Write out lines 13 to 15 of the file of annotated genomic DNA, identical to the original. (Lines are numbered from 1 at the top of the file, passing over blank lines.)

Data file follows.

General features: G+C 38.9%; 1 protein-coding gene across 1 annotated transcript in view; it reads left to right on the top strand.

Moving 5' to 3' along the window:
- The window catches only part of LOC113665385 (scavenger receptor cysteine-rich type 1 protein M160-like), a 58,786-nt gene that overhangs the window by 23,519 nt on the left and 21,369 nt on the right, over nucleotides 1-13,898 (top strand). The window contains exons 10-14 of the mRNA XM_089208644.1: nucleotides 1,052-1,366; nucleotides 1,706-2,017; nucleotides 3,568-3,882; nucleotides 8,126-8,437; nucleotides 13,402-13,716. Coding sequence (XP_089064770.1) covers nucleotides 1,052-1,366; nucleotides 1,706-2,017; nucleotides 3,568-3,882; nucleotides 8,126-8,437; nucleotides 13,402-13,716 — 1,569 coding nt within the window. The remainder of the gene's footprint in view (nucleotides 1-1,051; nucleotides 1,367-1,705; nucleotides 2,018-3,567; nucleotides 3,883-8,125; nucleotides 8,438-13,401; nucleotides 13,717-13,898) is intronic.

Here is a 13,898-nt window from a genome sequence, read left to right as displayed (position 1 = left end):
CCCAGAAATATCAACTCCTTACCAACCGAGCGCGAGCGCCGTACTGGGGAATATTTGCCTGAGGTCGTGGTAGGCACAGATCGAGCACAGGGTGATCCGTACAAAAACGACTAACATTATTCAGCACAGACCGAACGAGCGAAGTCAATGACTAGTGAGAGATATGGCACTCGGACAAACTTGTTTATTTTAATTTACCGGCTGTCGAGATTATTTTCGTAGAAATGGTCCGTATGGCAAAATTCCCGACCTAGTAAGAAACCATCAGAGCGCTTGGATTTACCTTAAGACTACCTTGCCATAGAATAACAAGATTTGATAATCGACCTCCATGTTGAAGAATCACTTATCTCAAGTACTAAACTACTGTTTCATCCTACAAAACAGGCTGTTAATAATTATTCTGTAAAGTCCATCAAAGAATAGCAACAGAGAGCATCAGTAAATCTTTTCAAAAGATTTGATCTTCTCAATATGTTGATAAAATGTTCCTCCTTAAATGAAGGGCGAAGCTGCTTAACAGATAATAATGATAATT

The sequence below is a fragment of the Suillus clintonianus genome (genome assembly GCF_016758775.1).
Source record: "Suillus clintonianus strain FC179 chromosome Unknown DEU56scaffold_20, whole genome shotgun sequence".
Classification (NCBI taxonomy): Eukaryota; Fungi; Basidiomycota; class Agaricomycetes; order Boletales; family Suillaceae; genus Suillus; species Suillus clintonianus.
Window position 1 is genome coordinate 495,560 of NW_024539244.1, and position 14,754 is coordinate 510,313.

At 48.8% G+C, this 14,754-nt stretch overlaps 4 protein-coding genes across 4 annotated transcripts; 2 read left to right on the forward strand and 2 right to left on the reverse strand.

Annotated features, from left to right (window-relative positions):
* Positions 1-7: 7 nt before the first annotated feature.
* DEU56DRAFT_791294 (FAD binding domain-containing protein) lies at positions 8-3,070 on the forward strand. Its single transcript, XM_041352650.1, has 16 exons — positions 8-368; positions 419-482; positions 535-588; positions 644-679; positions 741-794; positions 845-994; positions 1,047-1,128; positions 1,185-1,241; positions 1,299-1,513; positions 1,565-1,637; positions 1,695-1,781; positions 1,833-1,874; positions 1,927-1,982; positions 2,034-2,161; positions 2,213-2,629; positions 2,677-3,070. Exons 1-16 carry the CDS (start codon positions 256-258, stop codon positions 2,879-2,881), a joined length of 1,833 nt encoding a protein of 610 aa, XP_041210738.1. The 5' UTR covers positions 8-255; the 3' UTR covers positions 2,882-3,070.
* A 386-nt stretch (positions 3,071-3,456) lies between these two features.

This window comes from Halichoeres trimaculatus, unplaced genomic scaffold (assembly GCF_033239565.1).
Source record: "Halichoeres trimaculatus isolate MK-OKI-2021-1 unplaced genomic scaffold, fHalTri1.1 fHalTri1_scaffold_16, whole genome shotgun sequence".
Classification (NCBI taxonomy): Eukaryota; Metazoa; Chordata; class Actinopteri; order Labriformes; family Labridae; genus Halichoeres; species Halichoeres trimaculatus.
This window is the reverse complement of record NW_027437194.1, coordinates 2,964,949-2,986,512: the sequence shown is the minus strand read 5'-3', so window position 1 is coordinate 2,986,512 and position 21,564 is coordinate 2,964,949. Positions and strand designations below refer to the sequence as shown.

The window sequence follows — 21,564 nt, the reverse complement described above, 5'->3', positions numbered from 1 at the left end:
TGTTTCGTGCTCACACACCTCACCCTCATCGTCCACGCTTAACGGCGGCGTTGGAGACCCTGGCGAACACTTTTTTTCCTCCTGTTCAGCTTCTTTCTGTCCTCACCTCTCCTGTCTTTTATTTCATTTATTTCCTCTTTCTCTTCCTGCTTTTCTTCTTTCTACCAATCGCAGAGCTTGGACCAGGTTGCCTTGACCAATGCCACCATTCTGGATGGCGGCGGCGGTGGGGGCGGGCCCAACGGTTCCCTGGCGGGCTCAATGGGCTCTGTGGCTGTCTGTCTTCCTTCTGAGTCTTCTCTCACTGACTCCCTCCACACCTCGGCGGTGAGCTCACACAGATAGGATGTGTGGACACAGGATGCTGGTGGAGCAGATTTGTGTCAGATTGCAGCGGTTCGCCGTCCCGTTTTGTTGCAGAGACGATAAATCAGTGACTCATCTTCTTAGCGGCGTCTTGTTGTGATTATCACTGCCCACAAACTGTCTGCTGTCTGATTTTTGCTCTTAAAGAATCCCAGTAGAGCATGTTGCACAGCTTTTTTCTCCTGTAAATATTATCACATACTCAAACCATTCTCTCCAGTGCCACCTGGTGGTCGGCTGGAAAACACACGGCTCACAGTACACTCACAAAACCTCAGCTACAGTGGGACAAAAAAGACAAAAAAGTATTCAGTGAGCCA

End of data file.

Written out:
* DEU56DRAFT_791294 (FAD binding domain-containing protein) lies at positions 8-3,070 on the forward strand. Its single transcript, XM_041352650.1, has 16 exons — positions 8-368; positions 419-482; positions 535-588; positions 644-679; positions 741-794; positions 845-994; positions 1,047-1,128; positions 1,185-1,241; positions 1,299-1,513; positions 1,565-1,637; positions 1,695-1,781; positions 1,833-1,874; positions 1,927-1,982; positions 2,034-2,161; positions 2,213-2,629; positions 2,677-3,070. Exons 1-16 carry the CDS (start codon positions 256-258, stop codon positions 2,879-2,881), a joined length of 1,833 nt encoding a protein of 610 aa, XP_041210738.1. The 5' UTR covers positions 8-255; the 3' UTR covers positions 2,882-3,070.
* A 386-nt stretch (positions 3,071-3,456) lies between these two features.

This window comes from Halichoeres trimaculatus, unplaced genomic scaffold (assembly GCF_033239565.1).